With winter on the horizon, respiratory illnesses like colds and flu are more likely – which can greatly affect your business and employee wellbeing. As a business leader, you play an important role in reducing the likelihood of these illnesses affecting your business.
To help protect your business from respiratory illness, keep these bug-busting strategies in mind:
You’ll also want to make sure you have in place sickness and absence management policies and that these have been communicated and acknowledged by your team.
- Promote hand hygiene:
- Encourage consistent handwashing with soap for at least 20 seconds.
- Provide hand sanitiser stations for easy access.
- Use educational materials like posters to reinforce proper handwashing techniques.
- Enhance sanitisation practices:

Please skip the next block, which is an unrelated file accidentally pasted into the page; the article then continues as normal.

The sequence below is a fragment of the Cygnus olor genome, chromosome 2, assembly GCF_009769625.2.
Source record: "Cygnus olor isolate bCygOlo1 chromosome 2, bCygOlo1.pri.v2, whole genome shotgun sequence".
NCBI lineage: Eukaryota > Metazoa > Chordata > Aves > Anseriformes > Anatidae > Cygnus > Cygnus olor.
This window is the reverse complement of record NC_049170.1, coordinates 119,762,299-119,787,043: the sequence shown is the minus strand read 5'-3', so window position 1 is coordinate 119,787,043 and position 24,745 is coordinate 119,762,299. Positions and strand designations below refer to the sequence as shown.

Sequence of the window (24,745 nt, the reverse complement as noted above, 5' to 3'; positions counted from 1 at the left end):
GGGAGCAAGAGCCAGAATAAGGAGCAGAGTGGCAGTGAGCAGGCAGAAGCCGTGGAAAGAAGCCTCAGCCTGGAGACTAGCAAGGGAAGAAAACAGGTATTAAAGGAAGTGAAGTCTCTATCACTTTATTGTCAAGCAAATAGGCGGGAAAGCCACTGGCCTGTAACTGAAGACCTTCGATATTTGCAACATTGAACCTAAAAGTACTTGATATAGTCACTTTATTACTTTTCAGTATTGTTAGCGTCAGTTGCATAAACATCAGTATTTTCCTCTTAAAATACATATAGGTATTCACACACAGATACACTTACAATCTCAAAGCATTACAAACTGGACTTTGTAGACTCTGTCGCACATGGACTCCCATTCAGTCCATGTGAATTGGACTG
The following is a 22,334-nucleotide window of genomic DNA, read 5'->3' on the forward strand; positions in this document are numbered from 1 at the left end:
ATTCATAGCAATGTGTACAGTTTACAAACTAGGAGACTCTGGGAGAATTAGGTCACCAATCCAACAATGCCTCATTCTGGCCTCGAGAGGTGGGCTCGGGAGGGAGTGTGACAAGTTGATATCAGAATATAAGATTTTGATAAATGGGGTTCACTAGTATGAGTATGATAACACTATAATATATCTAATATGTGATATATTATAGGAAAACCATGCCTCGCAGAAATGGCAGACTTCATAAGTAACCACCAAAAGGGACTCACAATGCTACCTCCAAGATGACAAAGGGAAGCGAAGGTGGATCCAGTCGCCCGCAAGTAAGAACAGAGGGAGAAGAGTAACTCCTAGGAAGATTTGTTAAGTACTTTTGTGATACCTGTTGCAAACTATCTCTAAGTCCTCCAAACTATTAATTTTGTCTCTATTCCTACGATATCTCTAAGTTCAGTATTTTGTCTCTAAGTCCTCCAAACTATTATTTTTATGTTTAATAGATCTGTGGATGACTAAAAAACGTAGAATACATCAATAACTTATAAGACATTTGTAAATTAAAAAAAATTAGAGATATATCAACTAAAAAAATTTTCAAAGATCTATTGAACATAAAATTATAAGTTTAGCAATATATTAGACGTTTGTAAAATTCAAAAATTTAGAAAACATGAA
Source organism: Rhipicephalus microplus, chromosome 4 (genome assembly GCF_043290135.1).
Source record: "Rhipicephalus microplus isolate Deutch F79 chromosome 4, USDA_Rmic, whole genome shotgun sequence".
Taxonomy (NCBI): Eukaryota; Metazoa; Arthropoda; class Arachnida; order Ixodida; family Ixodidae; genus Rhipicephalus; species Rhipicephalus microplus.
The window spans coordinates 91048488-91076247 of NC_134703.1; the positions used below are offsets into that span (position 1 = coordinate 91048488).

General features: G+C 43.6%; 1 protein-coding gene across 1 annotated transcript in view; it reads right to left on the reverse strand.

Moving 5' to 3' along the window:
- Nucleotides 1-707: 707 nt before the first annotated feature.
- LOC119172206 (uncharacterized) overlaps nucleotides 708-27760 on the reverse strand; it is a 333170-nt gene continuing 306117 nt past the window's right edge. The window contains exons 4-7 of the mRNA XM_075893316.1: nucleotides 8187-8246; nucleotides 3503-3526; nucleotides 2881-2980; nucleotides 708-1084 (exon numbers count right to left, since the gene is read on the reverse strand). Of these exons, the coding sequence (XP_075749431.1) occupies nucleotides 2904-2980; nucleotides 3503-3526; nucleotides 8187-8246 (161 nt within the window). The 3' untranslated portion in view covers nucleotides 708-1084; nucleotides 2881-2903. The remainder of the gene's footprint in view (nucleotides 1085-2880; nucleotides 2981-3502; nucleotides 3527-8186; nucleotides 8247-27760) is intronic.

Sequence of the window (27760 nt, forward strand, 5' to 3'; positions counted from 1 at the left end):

- Increase the frequency of cleaning and disinfecting high-touch areas.
- Make use of disinfectants that kill or remove bacteria and viruses (completed a CoSHH assessment for any you’re using).
- Improve ventilation:
- Make sure that indoor spaces have adequate ventilation by maintaining heating, ventilation and air conditioning (HVAC) systems.
- If possible, open trickle vents/windows/increase the proportion of fresh air in your HVAC system to allow fresh air in (remember to consider the comfort of your workers).
- Remote work for illness (if feasible for your business):
- Establish policies allowing employees to work from home if they have symptoms of respiratory illness but are still well enough to work (ensure that you run these by your employment law / HR team).
- Provide necessary technology and resources to support remote work.
- Cultivate a culture that values employee health over workplace presence.
- Respiratory etiquette:
- Encourage employees to cover their mouth and nose with tissues or elbows when coughing or sneezing.
- Support vaccination:
- Encourage employees to get vaccinated against common respiratory illnesses (if they want to/need to), like the flu and COVID-19.
- Communicate policies:
- Ensure that your workers are aware of what’s expected of them if they get a respiratory illness.